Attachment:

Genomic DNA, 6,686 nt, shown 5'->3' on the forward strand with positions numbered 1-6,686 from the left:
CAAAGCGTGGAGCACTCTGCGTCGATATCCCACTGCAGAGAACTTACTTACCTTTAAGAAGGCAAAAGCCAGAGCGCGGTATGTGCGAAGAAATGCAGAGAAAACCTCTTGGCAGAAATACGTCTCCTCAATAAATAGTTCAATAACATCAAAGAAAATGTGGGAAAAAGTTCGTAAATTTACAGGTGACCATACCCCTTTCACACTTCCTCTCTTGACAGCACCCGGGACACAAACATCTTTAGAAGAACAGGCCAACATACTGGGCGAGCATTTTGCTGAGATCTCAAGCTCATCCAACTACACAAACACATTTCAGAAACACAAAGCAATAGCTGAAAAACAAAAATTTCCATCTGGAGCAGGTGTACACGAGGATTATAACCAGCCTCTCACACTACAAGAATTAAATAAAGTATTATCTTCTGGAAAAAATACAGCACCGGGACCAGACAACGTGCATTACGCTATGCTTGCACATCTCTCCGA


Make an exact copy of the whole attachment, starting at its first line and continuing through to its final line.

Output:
Genomic DNA, 6,686 nt, shown 5'->3' on the forward strand with positions numbered 1-6,686 from the left:
CAAAGCGTGGAGCACTCTGCGTCGATATCCCACTGCAGAGAACTTACTTACCTTTAAGAAGGCAAAAGCCAGAGCGCGGTATGTGCGAAGAAATGCAGAGAAAACCTCTTGGCAGAAATACGTCTCCTCAATAAATAGTTCAATAACATCAAAGAAAATGTGGGAAAAAGTTCGTAAATTTACAGGTGACCATACCCCTTTCACACTTCCTCTCTTGACAGCACCCGGGACACAAACATCTTTAGAAGAACAGGCCAACATACTGGGCGAGCATTTTGCTGAGATCTCAAGCTCATCCAACTACACAAACACATTTCAGAAACACAAAGCAATAGCTGAAAAACAAAAATTTCCATCTGGAGCAGGTGTACACGAGGATTATAACCAGCCTCTCACACTACAAGAATTAAATAAAGTATTATCTTCTGGAAAAAATACAGCACCGGGACCAGACAACGTGCATTACGCTATGCTTGCACATCTCTCCGA